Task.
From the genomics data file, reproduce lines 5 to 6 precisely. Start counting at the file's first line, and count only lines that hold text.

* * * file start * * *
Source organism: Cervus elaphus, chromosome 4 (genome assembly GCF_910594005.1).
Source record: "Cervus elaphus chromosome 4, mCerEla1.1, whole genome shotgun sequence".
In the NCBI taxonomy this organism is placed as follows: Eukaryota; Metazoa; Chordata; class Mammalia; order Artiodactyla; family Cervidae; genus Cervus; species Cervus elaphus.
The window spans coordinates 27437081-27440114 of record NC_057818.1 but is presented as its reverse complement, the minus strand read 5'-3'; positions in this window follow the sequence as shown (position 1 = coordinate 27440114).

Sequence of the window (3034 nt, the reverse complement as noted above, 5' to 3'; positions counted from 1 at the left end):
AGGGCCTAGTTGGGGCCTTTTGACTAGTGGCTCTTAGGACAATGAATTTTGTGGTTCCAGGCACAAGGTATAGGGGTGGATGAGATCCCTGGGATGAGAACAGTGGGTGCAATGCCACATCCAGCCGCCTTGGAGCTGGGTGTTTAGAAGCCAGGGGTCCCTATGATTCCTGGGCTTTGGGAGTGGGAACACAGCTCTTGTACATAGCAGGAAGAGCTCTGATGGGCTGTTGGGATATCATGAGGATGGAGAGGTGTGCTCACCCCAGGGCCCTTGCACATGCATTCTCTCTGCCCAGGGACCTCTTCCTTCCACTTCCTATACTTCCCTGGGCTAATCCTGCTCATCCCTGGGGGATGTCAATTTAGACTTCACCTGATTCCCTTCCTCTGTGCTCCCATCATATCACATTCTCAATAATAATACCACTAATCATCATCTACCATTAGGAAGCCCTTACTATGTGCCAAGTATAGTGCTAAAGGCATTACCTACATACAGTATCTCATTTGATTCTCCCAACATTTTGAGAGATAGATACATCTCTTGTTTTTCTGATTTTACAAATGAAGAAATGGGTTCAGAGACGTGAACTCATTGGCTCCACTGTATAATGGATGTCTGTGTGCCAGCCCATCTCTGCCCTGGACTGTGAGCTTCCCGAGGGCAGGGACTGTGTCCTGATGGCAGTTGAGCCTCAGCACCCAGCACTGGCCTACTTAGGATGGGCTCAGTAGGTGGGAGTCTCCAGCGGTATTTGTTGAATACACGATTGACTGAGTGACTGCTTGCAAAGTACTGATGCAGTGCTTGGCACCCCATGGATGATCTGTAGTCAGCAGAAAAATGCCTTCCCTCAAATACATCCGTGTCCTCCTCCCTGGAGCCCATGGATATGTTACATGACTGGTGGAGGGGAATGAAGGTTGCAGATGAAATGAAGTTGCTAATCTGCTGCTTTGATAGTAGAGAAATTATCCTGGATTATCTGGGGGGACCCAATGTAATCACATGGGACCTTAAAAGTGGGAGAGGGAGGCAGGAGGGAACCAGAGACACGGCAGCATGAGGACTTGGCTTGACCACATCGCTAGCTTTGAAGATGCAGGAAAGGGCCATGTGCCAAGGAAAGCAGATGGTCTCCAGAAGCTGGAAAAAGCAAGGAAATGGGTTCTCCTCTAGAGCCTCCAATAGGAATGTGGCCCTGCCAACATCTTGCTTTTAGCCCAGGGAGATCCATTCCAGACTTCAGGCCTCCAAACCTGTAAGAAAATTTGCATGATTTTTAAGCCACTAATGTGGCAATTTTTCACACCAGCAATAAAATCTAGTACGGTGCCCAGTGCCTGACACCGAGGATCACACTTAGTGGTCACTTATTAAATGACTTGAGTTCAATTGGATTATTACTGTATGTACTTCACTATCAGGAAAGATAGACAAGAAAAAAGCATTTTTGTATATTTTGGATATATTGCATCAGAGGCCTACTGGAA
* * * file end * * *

Sequence of the window (3034 nt, the reverse complement as noted above, 5' to 3'; positions counted from 1 at the left end):
AGGGCCTAGTTGGGGCCTTTTGACTAGTGGCTCTTAGGACAATGAATTTTGTGGTTCCAGGCACAAGGTATAGGGGTGGATGAGATCCCTGGGATGAGAACAGTGGGTGCAATGCCACATCCAGCCGCCTTGGAGCTGGGTGTTTAGAAGCCAGGGGTCCCTATGATTCCTGGGCTTTGGGAGTGGGAACACAGCTCTTGTACATAGCAGGAAGAGCTCTGATGGGCTGTTGGGATATCATGAGGATGGAGAGGTGTGCTCACCCCAGGGCCCTTGCACATGCATTCTCTCTGCCCAGGGACCTCTTCCTTCCACTTCCTATACTTCCCTGGGCTAATCCTGCTCATCCCTGGGGGATGTCAATTTAGACTTCACCTGATTCCCTTCCTCTGTGCTCCCATCATATCACATTCTCAATAATAATACCACTAATCATCATCTACCATTAGGAAGCCCTTACTATGTGCCAAGTATAGTGCTAAAGGCATTACCTACATACAGTATCTCATTTGATTCTCCCAACATTTTGAGAGATAGATACATCTCTTGTTTTTCTGATTTTACAAATGAAGAAATGGGTTCAGAGACGTGAACTCATTGGCTCCACTGTATAATGGATGTCTGTGTGCCAGCCCATCTCTGCCCTGGACTGTGAGCTTCCCGAGGGCAGGGACTGTGTCCTGATGGCAGTTGAGCCTCAGCACCCAGCACTGGCCTACTTAGGATGGGCTCAGTAGGTGGGAGTCTCCAGCGGTATTTGTTGAATACACGATTGACTGAGTGACTGCTTGCAAAGTACTGATGCAGTGCTTGGCACCCCATGGATGATCTGTAGTCAGCAGAAAAATGCCTTCCCTCAAATACATCCGTGTCCTCCTCCCTGGAGCCCATGGATATGTTACATGACTGGTGGAGGGGAATGAAGGTTGCAGATGAAATGAAGTTGCTAATCTGCTGCTTTGATAGTAGAGAAATTATCCTGGATTATCTGGGGGGACCCAATGTAATCACATGGGACCTTAAAAGTGGGAGAGGGAGGCAGGAGGGAACCAGAGACACGGCAGCATGAGGACTTGGCTTGACCACATCGCTAGCTTTGAAGATGCAGGAAAGGGCCATGTGCCAAGGAAAGCAGATGGTCTCCAGAAGCTGGAAAAAGCAAGGAAATGGGTTCTCCTCTAGAGCCTCCAATAGGAATGTGGCCCTGCCAACATCTTGCTTTTAGCCCAGGGAGATCCATTCCAGACTTCAGGCCTCCAAACCTGTAAGAAAATTTGCATGATTTTTAAGCCACTAATGTGGCAATTTTTCACACCAGCAATAAAATCTAGTACGGTGCCCAGTGCCTGACACCGAGGATCACACTTAGTGGTCACTTATTAAATGACTTGAGTTCAATTGGATTATTACTGTATGTACTTCACTATCAGGAAAGATAGACAAGAAAAAAGCATTTTTGTATATTTTGGATATATTGCATCAGAGGCCTACTGGAA